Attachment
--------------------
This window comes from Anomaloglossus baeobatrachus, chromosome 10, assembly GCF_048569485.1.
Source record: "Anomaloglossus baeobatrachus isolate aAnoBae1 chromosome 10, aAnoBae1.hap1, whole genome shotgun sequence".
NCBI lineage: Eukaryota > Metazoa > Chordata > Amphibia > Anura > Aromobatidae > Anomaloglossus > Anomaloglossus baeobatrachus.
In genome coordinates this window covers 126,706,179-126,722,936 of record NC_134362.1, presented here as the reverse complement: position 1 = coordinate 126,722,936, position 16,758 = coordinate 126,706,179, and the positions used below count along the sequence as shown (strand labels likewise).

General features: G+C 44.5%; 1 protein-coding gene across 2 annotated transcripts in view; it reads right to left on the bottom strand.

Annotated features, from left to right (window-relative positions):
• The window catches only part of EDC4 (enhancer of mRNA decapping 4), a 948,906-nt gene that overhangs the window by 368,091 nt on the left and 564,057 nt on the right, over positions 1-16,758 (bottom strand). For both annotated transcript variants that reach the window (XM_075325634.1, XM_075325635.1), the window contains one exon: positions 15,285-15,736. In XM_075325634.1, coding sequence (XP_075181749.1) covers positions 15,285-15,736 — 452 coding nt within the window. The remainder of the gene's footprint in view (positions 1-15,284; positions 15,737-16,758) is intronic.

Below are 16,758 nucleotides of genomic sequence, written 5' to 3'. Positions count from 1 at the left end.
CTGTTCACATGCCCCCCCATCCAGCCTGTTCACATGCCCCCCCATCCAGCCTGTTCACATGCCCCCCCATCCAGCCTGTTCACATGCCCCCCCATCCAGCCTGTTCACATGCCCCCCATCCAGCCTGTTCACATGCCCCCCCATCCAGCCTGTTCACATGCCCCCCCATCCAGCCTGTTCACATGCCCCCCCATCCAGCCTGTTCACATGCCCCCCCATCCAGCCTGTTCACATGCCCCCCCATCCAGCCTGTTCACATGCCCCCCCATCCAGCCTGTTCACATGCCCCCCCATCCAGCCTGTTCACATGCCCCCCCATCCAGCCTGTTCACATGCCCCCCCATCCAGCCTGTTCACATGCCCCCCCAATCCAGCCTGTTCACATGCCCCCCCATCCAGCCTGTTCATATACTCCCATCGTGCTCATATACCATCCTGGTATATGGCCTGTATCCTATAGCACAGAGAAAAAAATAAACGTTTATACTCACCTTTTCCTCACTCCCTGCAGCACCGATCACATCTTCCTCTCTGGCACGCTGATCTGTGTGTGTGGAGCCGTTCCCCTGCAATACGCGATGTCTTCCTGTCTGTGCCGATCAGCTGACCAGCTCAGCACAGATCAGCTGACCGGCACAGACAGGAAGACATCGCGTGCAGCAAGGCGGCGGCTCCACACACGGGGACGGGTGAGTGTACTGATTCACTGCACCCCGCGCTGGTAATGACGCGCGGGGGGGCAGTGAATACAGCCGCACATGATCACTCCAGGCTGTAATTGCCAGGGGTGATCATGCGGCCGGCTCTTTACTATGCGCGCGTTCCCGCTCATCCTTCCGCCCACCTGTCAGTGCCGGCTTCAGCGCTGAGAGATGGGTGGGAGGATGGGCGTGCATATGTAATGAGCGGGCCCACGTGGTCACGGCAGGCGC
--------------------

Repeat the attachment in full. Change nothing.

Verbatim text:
This window comes from Anomaloglossus baeobatrachus, chromosome 10, assembly GCF_048569485.1.
Source record: "Anomaloglossus baeobatrachus isolate aAnoBae1 chromosome 10, aAnoBae1.hap1, whole genome shotgun sequence".
NCBI lineage: Eukaryota > Metazoa > Chordata > Amphibia > Anura > Aromobatidae > Anomaloglossus > Anomaloglossus baeobatrachus.
In genome coordinates this window covers 126,706,179-126,722,936 of record NC_134362.1, presented here as the reverse complement: position 1 = coordinate 126,722,936, position 16,758 = coordinate 126,706,179, and the positions used below count along the sequence as shown (strand labels likewise).

General features: G+C 44.5%; 1 protein-coding gene across 2 annotated transcripts in view; it reads right to left on the bottom strand.

Annotated features, from left to right (window-relative positions):
• The window catches only part of EDC4 (enhancer of mRNA decapping 4), a 948,906-nt gene that overhangs the window by 368,091 nt on the left and 564,057 nt on the right, over positions 1-16,758 (bottom strand). For both annotated transcript variants that reach the window (XM_075325634.1, XM_075325635.1), the window contains one exon: positions 15,285-15,736. In XM_075325634.1, coding sequence (XP_075181749.1) covers positions 15,285-15,736 — 452 coding nt within the window. The remainder of the gene's footprint in view (positions 1-15,284; positions 15,737-16,758) is intronic.

Below are 16,758 nucleotides of genomic sequence, written 5' to 3'. Positions count from 1 at the left end.
CTGTTCACATGCCCCCCCATCCAGCCTGTTCACATGCCCCCCCATCCAGCCTGTTCACATGCCCCCCCATCCAGCCTGTTCACATGCCCCCCCATCCAGCCTGTTCACATGCCCCCCATCCAGCCTGTTCACATGCCCCCCCATCCAGCCTGTTCACATGCCCCCCCATCCAGCCTGTTCACATGCCCCCCCATCCAGCCTGTTCACATGCCCCCCCATCCAGCCTGTTCACATGCCCCCCCATCCAGCCTGTTCACATGCCCCCCCATCCAGCCTGTTCACATGCCCCCCCATCCAGCCTGTTCACATGCCCCCCCATCCAGCCTGTTCACATGCCCCCCCATCCAGCCTGTTCACATGCCCCCCCAATCCAGCCTGTTCACATGCCCCCCCATCCAGCCTGTTCATATACTCCCATCGTGCTCATATACCATCCTGGTATATGGCCTGTATCCTATAGCACAGAGAAAAAAATAAACGTTTATACTCACCTTTTCCTCACTCCCTGCAGCACCGATCACATCTTCCTCTCTGGCACGCTGATCTGTGTGTGTGGAGCCGTTCCCCTGCAATACGCGATGTCTTCCTGTCTGTGCCGATCAGCTGACCAGCTCAGCACAGATCAGCTGACCGGCACAGACAGGAAGACATCGCGTGCAGCAAGGCGGCGGCTCCACACACGGGGACGGGTGAGTGTACTGATTCACTGCACCCCGCGCTGGTAATGACGCGCGGGGGGGCAGTGAATACAGCCGCACATGATCACTCCAGGCTGTAATTGCCAGGGGTGATCATGCGGCCGGCTCTTTACTATGCGCGCGTTCCCGCTCATCCTTCCGCCCACCTGTCAGTGCCGGCTTCAGCGCTGAGAGATGGGTGGGAGGATGGGCGTGCATATGTAATGAGCGGGCCCACGTGGTCACGGCAGGCGC